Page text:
6. Myerson, Roger B., 1982. "Optimal coordination mechanisms in generalized principal-agent problems," Journal of Mathematical Economics, Elsevier, vol. 10(1), pages 67-81, June.
    7. S. Bucovetsky, 1997. "Insurance and Incentive Effects of Transfers among Regions: Equity and Efficiency," International Tax and Public Finance, Springer;International Institute of Public Finance, vol. 4(4), pages 463-483, November.
    8. d ASPREMONT, Claude & GERARD-VARET, Louis-André, 1994. "Moral Hazard in Teams with Uncertainty, and Transfers or Repetition as Enforcement Mechanisms," LIDAM Discussion Papers CORE 1994073, Université catholique de Louvain, Center for Operations Research and Econometrics (CORE).
    9. Massimo Bordignon & Paolo Manasse & Guido Tabellini, 2001. "Optimal Regional Redistribution under Asymmetric Information," American Economic Review, American Economic Association, vol. 91(3), pages 709-723, June.
    10. Mayshar, Joram, 1991. " Taxation with Costly Administration," Scandinavian Journal of Economics, Wiley Blackwell, vol. 93(1), pages 75-88.
    11. Helmuth Cremer & Pierre Pestieau, 1997. "Income Redistribution in an Economic Union: The Trade Off Between Inter- and Intra-National Redistribution," International Tax and Public Finance, Springer;International Institute of Public Finance, vol. 4(3), pages 325-335, July.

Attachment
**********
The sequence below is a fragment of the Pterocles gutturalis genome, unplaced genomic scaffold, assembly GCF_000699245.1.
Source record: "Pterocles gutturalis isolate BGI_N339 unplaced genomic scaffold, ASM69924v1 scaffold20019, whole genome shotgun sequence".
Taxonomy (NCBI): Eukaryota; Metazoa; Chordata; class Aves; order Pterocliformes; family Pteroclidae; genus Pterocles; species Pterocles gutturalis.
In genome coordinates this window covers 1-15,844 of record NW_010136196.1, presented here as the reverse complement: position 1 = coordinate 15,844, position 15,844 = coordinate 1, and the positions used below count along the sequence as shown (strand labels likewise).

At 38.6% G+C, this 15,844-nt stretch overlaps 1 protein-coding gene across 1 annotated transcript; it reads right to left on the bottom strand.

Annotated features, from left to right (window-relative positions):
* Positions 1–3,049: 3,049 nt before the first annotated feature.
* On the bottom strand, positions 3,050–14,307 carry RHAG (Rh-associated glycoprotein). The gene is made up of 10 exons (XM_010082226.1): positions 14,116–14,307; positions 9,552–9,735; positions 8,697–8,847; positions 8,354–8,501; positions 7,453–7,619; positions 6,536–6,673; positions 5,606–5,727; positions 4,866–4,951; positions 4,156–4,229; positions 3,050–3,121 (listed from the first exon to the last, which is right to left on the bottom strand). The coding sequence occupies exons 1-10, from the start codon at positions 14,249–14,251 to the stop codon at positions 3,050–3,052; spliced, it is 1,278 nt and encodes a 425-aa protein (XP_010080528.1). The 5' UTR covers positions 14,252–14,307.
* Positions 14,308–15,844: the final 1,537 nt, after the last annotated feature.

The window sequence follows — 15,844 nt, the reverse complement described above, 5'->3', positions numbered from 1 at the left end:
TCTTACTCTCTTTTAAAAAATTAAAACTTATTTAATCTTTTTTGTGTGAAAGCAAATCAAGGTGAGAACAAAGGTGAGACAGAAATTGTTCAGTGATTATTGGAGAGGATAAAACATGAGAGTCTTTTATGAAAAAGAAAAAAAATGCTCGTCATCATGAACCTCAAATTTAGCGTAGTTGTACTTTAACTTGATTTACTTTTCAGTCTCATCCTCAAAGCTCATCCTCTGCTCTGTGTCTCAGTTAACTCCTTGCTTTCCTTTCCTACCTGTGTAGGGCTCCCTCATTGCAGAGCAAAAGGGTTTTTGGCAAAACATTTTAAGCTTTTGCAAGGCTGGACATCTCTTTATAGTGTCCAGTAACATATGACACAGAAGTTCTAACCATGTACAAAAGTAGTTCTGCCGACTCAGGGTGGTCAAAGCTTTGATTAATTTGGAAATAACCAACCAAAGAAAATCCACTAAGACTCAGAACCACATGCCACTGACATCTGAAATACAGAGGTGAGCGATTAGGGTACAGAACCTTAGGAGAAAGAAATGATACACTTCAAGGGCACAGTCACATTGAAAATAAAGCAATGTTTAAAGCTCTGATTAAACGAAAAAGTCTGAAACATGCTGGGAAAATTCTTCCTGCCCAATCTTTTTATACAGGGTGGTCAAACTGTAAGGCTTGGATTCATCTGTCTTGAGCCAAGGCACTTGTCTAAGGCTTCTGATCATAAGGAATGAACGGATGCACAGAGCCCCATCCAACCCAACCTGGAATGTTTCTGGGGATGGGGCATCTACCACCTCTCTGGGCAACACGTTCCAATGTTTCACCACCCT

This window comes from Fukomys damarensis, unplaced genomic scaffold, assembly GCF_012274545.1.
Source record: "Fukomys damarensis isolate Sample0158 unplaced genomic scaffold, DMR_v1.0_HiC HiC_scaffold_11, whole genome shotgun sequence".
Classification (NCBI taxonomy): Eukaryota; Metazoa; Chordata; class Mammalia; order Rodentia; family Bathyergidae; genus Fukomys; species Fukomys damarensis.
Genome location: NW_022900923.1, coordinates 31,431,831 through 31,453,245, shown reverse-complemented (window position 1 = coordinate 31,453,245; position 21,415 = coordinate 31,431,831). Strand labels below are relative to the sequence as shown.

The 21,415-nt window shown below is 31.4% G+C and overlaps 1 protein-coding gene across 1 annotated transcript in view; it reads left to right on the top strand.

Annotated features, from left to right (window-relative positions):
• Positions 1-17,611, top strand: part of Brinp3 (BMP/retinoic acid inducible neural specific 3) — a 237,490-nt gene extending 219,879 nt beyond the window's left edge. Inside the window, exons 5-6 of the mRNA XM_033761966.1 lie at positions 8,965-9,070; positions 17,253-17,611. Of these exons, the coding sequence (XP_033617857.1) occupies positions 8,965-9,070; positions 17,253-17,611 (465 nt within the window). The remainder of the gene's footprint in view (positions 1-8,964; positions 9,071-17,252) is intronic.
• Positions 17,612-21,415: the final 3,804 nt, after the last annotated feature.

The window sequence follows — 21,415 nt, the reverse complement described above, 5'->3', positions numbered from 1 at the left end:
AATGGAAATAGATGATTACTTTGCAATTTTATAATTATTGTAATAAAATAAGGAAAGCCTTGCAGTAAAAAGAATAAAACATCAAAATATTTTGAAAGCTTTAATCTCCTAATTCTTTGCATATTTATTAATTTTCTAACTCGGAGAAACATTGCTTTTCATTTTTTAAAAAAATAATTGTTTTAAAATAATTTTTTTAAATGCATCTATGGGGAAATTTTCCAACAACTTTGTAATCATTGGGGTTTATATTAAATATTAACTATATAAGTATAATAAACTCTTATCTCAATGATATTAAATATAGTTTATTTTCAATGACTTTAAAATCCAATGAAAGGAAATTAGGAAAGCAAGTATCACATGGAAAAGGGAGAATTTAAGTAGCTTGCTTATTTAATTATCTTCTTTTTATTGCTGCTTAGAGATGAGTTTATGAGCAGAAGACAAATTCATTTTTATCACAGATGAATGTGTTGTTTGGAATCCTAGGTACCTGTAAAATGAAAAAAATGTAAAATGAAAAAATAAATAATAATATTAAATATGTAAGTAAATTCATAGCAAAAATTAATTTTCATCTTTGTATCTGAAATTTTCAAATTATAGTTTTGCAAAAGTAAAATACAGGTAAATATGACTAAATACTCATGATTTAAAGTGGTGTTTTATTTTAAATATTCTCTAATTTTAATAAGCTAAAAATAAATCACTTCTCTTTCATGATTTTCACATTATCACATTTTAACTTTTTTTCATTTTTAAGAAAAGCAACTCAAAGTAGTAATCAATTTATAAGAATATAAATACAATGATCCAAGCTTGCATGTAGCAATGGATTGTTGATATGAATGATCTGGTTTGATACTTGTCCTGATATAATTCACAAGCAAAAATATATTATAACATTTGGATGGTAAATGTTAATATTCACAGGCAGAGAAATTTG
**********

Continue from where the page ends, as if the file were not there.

12. Guesnerie, Roger & Laffont, Jean-Jacques, 1984. "A complete solution to a class of principal-agent problems with an application to the control of a self-managed firm," Journal of Public Economics, Elsevier, vol. 25(3), pages 329-369, December.
    13. Robert P. Inman & Daniel L. Rubinfeld, 1997. "Rethinking Federalism," Journal of Economic Perspectives, American Economic Association, vol. 11(4), pages 43-64, Fall.
    Full references (including those not matched with items on IDEAS)

    Most related items

    These are the items that most often cite the same works as this one and are cited by the same works as this one.
    1. Sören Blomquist & Luca Micheletto, 2009. "Nonlinear Income Taxation And Matching Grants In A Federation With Decentralized In-Kind Transfers," International Economic Review, Department of Economics, University of Pennsylvania and Osaka University Institute of Social and Economic Research Association, vol. 50(2), pages 543-575, May.
    2. Martin Besfamille & Jean-Marie Lozachmeur, 2010. "NIMBY and mechanism design under different constitutional constraints," International Tax and Public Finance, Springer;International Institute of Public Finance, vol. 17(2), pages 114-132, April.
    3. Breuille, Marie-Laure & Gary-Bobo, Robert J., 2007. "Sharing budgetary austerity under free mobility and asymmetric information: An optimal regulation approach to fiscal federalism," Journal of Public Economics, Elsevier, vol. 91(5-6), pages 1177-1196, June.